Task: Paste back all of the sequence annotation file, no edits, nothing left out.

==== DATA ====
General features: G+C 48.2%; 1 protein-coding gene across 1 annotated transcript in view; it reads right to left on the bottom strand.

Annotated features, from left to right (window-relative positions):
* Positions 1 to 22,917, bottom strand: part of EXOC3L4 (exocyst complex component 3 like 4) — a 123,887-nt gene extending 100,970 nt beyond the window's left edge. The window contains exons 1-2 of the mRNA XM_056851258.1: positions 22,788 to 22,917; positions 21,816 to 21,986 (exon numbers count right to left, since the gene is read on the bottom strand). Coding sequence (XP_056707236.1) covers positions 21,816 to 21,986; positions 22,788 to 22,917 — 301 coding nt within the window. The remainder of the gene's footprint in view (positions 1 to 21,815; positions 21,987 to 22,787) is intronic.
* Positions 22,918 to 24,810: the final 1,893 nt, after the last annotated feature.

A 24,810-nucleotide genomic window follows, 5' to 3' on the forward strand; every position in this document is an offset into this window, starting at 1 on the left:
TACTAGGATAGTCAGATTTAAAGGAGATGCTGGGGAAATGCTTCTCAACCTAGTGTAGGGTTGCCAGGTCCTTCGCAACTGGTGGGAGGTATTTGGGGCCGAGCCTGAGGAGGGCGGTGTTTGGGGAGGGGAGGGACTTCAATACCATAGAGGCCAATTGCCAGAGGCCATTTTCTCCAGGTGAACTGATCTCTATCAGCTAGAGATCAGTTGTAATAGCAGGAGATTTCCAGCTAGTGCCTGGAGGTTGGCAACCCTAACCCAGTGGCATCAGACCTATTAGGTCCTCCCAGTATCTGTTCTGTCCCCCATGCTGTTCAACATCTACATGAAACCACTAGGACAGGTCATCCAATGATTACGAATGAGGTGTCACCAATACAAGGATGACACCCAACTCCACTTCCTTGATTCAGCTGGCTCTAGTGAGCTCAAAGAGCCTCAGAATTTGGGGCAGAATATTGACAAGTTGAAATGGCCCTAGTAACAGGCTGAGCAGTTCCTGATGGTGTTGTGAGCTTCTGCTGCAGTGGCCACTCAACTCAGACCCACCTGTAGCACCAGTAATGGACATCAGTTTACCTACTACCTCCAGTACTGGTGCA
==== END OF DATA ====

General features: G+C 48.2%; 1 protein-coding gene across 1 annotated transcript in view; it reads right to left on the bottom strand.

Annotated features, from left to right (window-relative positions):
* Positions 1 to 22,917, bottom strand: part of EXOC3L4 (exocyst complex component 3 like 4) — a 123,887-nt gene extending 100,970 nt beyond the window's left edge. The window contains exons 1-2 of the mRNA XM_056851258.1: positions 22,788 to 22,917; positions 21,816 to 21,986 (exon numbers count right to left, since the gene is read on the bottom strand). Coding sequence (XP_056707236.1) covers positions 21,816 to 21,986; positions 22,788 to 22,917 — 301 coding nt within the window. The remainder of the gene's footprint in view (positions 1 to 21,815; positions 21,987 to 22,787) is intronic.
* Positions 22,918 to 24,810: the final 1,893 nt, after the last annotated feature.

A 24,810-nucleotide genomic window follows, 5' to 3' on the forward strand; every position in this document is an offset into this window, starting at 1 on the left:
TACTAGGATAGTCAGATTTAAAGGAGATGCTGGGGAAATGCTTCTCAACCTAGTGTAGGGTTGCCAGGTCCTTCGCAACTGGTGGGAGGTATTTGGGGCCGAGCCTGAGGAGGGCGGTGTTTGGGGAGGGGAGGGACTTCAATACCATAGAGGCCAATTGCCAGAGGCCATTTTCTCCAGGTGAACTGATCTCTATCAGCTAGAGATCAGTTGTAATAGCAGGAGATTTCCAGCTAGTGCCTGGAGGTTGGCAACCCTAACCCAGTGGCATCAGACCTATTAGGTCCTCCCAGTATCTGTTCTGTCCCCCATGCTGTTCAACATCTACATGAAACCACTAGGACAGGTCATCCAATGATTACGAATGAGGTGTCACCAATACAAGGATGACACCCAACTCCACTTCCTTGATTCAGCTGGCTCTAGTGAGCTCAAAGAGCCTCAGAATTTGGGGCAGAATATTGACAAGTTGAAATGGCCCTAGTAACAGGCTGAGCAGTTCCTGATGGTGTTGTGAGCTTCTGCTGCAGTGGCCACTCAACTCAGACCCACCTGTAGCACCAGTAATGGACATCAGTTTACCTACTACCTCCAGTACTGGTGCA